NDP MP Libby Davies was recently at the International AIDS Conference in Vienna, Austria. I spoke to her today about her experiences there.
Q: How was your trip to Vienna for the International AIDS Conference?
A: I’m very glad I went. I was the only Canadian MP there, which I was surprised by. I was invited to speak on a panel – it was the first time they’d ever had a panel of elected officials, speaking about leadership, the need for political leadership on HIV, particularly as it relates to criminalisation, and that was what the subject of our panel was. My specific element of it was the impact of HIV on drug users and how, as an elected person, I had not bought into the idea that criminalising people who use drugs and who are at a very high risk for HIV was a good idea, but just the opposite – that we had to stop that. There were four MPs – it was a very well attended session, and we had a very good discussion. Overall one of the themes of the conference was dealing with criminalisation issues like issues around criminalisation of non-disclosure of status. I went to an inter-parliamentary delegation meeting on the Tuesday, where there were MPs from around the world, and the UN AIDS organisation made an excellent presentation about criminalisation, and they focused on things like travel bans, and countries that are looking at different laws to criminalise people with HIV over things like non-disclosure of status, and they had all kinds of good information about why this wasn’t good. It was quite a lively debate. It was very concerning because there are legislatures and governing parties that are moving on legislation that would be very regressive, so it was quite a hot topic at the conference. And of course the Vienna Declaration was there.
Q: Yes, that was my next question.
A: That actually originated in Vancouver with Dr. Evan Wood, who is actually one of my constituents. A wonderful researcher, and he’s been part of a new organisation that started up – a group that authored this declaration called the International Centre for Science in Drug Policy. It’s a great declaration – I want to bring it forward to our caucus and our party, and have it adopted. They’ve already had, by the time we left the conference, some eleven thousand people had signed onto it. It was really cool because at the conference, the languages that they had were English, Russian and I think Chinese – so I got a copy of the declaration in English and Russian, which was kind of neat. But there was a lot of buzz and a lot of talk about the declaration, and I went to some of the press gatherings, where they were talking about it, and it’s a very solid document, and I’m really proud that it came from Canada, and from Vancouver specifically, despite the fact that we have this Conservative government that is hell-bent on taking regressive steps when it comes to HIV/AIDS.
Q: Otherwise, what else have you been up to this summer? You were just at Vancouver Pride?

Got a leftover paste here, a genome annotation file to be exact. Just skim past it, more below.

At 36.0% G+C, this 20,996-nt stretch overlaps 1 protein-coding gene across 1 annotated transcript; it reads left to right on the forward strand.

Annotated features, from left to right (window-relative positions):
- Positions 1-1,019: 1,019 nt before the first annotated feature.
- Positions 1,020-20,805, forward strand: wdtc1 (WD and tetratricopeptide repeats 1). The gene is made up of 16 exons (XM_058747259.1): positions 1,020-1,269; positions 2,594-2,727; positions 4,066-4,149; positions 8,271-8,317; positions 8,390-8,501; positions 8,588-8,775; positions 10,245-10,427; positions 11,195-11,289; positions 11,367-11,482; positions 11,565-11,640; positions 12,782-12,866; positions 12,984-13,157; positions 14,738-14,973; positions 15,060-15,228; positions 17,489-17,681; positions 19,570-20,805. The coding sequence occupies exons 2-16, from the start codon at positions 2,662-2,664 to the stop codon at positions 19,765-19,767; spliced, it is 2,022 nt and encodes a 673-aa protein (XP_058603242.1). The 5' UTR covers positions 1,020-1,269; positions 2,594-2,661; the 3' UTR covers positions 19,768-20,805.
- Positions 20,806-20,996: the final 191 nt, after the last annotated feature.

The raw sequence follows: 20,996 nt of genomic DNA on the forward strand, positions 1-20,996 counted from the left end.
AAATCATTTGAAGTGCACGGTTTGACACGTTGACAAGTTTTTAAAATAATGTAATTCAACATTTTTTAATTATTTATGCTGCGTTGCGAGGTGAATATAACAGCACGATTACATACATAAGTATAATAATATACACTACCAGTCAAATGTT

A: No, actually I wasn’t. I was all ready to go, and I had my pink t-shirt to wear, but I ended up going to a funeral in Whitehorse on Sunday because Todd Hardy, who is a former leader of the NDP up there, and a good friend – his wife Louise used to be an MP, and she was elected the same year as me, ’97. He’d had a long illness with leukaemia, and ironically, when he first realised he was very sick, he was actually at my house in Vancouver staying, and I had Jack and Olivia there, and Todd and Louise, and Kim and I, and it was actually Pride weekend – it was four years ago that he first got sick. Well, he’d been sick before that, but when we realised and he went home and got diagnosed very quickly and sent back to Vancouver. And then it was the Pride weekend that I went to his funeral, so I don’t know what that means, but it was some kind of coincidence. So I was up in Whitehorse actually, so I wasn’t at Vancouver Pride, and then I came straight here to Ottawa.
The other thing that might be of note is the Supreme Court of Canada decision on the Pickton trial came out on Friday and the conviction was upheld. I’ve been renewing my call for a public inquiry around the missing women, which I’ve been calling for since 2001. The Vancouver police department actually supports the idea – the Vancouver police chief, Jim Chu, actually officially apologised to the families, but there does need to be a public inquiry. I’ll be writing a letter to the BC Attorney General. I’ve done it many times, but now that the trial is for sure concluded, because his conviction has been upheld by the highest court in the land, I feel that it’s really important to get at the underlying issues of what happened to the missing women and the lack of adequate police investigations, and why it went on for so many years, and what it is that still continues, so that’s something that I’m working on right now.